The words appear as the tragic finale of the life story of a king named Jehoram. Jehoram’s story is recorded in 2 Chronicles 21, which was a portion of my Bible reading plan on that recent morning. Jehoram had been chosen to be king, from among his brothers (21:3), by his godly father, Jehoshaphat (20:18-19). He quickly mangled the gracious privilege given to him. He departed from his father’s allegiance to God by having his brothers murdered (21:4).
After Jehoram’s bloody introduction he imitated evil Israelite kings (peers), married a wicked woman (lust) (21:6), foolishly mishandled foreign relations (pride) (21:10), and promoted a culture of God-ignoring, idol worship (spiritual prostitution) (21:11). The fallout from Jehoram’s lack of allegiance to the Lord was devasting for his family, nation, and body (21:14-19).
However, despite the grime of his life, it was the historical note made regarding his death that pierced me. “And he departed with no one’s regrets” (21:20). Jehoram’s inward godlessness led him to poor peers, godless sexuality, pride, and idolatry, and it left him with a meaningless life. No one was sad to see King Jehoram’s life or leadership depart. They didn’t regret it. It was, in fact, a relief for his people.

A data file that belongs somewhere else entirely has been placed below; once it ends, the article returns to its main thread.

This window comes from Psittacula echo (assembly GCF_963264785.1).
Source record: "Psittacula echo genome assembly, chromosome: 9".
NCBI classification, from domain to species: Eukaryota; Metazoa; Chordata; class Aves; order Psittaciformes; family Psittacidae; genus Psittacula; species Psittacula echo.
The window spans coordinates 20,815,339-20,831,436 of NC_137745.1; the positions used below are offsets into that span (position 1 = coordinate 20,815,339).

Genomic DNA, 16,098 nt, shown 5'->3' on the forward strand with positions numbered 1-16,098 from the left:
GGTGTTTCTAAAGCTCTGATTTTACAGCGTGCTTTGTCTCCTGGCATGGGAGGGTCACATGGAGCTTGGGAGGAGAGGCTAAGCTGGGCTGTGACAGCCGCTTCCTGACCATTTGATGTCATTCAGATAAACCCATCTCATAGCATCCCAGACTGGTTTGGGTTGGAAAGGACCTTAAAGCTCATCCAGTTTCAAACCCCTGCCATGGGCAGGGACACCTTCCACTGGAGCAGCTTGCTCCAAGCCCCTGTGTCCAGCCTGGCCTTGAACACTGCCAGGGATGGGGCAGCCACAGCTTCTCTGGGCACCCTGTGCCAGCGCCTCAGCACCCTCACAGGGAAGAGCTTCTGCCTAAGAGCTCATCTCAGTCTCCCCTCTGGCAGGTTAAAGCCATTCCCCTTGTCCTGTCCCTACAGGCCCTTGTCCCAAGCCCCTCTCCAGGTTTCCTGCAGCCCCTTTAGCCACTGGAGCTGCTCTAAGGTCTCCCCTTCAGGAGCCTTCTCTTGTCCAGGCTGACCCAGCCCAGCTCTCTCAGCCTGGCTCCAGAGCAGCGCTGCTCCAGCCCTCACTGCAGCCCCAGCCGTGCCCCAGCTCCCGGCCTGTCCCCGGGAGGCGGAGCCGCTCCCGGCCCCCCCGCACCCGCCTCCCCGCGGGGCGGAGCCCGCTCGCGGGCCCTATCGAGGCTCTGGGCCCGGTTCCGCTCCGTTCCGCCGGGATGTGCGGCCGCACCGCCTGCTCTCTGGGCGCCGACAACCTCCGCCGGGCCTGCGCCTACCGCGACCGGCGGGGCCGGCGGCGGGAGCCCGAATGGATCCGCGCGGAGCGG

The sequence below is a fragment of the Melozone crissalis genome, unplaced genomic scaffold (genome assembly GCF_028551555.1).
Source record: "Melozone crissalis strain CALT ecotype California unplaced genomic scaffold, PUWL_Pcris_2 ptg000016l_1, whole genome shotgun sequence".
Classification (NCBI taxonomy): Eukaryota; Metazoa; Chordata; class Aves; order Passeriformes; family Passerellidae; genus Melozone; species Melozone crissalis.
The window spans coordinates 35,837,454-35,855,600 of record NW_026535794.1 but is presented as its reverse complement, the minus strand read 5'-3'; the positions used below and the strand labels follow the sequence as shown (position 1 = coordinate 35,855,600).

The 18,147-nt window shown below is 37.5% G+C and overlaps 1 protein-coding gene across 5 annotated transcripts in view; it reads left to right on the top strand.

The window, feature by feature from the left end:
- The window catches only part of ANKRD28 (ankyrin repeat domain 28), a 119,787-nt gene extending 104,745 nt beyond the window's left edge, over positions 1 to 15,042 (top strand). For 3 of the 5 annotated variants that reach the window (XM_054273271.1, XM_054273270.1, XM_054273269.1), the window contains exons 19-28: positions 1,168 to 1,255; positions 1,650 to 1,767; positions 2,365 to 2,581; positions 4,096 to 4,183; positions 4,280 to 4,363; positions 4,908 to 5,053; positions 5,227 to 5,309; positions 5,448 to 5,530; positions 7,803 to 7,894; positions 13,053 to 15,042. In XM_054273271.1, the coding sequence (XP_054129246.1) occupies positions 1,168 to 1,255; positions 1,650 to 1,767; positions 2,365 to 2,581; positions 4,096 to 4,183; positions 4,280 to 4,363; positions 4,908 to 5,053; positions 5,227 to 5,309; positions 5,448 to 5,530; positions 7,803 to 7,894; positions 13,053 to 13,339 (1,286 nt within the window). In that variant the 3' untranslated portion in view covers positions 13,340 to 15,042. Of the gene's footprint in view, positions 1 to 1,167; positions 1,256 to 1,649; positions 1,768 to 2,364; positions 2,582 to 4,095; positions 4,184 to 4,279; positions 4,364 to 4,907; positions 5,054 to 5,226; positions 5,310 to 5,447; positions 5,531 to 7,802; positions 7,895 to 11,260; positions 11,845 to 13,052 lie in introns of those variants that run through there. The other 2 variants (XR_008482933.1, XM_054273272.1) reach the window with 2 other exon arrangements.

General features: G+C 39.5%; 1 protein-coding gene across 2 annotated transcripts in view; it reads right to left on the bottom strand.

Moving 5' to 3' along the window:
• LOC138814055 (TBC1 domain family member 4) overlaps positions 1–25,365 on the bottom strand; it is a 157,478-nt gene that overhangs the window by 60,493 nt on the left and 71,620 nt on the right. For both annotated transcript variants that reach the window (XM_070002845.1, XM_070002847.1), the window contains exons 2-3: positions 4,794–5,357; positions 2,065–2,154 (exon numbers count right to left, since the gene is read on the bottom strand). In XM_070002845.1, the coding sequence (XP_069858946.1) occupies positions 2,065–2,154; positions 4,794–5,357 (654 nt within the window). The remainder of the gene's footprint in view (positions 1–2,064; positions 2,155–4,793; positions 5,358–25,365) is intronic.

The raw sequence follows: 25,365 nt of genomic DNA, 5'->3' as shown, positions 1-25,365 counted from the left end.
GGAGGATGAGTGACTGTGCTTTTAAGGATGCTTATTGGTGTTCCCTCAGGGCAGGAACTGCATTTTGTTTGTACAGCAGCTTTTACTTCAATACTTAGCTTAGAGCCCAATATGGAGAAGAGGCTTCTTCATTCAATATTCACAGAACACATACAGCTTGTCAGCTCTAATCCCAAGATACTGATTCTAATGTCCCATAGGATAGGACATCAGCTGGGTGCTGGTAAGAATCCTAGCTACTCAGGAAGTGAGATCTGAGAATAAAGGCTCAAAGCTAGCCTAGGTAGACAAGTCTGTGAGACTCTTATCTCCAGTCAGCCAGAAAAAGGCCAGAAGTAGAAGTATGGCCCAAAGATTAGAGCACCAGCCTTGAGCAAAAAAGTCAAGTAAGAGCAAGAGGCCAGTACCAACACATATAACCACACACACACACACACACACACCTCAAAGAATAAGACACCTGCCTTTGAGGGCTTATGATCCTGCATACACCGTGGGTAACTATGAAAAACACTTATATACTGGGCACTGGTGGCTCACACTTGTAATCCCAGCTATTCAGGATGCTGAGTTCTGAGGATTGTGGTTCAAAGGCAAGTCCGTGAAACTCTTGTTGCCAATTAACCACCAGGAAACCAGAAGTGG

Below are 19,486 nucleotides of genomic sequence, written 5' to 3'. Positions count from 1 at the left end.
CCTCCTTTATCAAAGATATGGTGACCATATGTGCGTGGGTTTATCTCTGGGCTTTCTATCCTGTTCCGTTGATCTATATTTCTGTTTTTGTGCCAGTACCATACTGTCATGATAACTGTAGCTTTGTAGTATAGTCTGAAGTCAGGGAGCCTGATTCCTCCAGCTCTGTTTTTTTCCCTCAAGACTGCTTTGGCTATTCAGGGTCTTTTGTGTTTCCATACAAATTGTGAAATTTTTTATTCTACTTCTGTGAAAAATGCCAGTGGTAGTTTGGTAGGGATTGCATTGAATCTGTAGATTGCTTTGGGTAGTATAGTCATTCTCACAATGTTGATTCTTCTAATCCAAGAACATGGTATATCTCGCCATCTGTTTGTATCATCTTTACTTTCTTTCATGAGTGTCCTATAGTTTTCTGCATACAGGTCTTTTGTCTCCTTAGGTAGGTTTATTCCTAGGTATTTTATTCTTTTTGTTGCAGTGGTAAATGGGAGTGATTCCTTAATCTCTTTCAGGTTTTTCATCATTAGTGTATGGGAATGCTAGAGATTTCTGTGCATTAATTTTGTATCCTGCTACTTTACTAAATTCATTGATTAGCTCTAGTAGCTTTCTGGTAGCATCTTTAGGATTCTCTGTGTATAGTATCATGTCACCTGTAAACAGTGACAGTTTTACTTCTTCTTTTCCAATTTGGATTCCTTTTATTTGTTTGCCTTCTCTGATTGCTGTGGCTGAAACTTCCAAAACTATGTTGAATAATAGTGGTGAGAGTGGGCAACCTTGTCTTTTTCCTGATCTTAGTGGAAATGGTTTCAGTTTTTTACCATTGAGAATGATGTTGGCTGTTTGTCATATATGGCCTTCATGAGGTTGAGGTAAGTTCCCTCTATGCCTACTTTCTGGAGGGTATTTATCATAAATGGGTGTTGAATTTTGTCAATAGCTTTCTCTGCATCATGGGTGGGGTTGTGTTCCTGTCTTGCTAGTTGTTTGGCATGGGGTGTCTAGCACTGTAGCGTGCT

No one was sad to see King Jehoram’s life or leadership depart.
A HOLY HAUNTING
This brief exit note about Jehoram was used by the Holy Spirit to righteously haunt my soul.
First, it brought me to a humbled, trembling state of self-examination. Lord, how am I living with my peers, sexuality, pride, and/or idolatry? Search me, o Lord, and reveal my heart! Let me see any sin that I might repent and make war upon it.
Second, it brought me to a fresh dependence on the grace that flows to those who live in allegiance to the Lord Jesus Christ. Apart from Him I can do nothing of lasting worth, but in Him I am promised to bear much fruit (John 15:5). Lord, please cultivate fresh fruit, more fruit, abundant fruit, in and through my life, for your glory and for making my life worth living!
Third, it brought me to analyze how I am seeking to bless those with whom Jesus has placed me in relationship. No one regretted Jehoram’s passing because his dissing of responsibility led to difficulty for them. Lord, am I living as a husband, father, pastor, neighbor, Christian friend, son, and public Christian responsibly and in a manner that seeks the good of those You have placed in proximity to me?
Fourth, it brought me to a gladness and fresh resting in the King above Jehoram and all other Kings. Jesus Christ did not diss His responsibility, conform to evil peers, bend to corrupt sex, give into pride or false worship. In contrast to Jehoram, Jesus accepted His Father’s assignment to bring blessing and godly authority to those He was sent to rule. In contrast to myself, Jesus bore the perfect fruit of obedience and made perfect use of His life. And outrageously Jesus shares the reward of His perfect obedience and life with me and all who place faith in His death, resurrection, and loving leadership.
Lord, forgive me for my Jehoram-like moments and days. I don’t want to live with regrets, and I do want You to make my life a fruitful blessing in the lives of others. Jesus, thank you, thank you, thank you, for calling me, convicting me, cleansing me, and claiming me!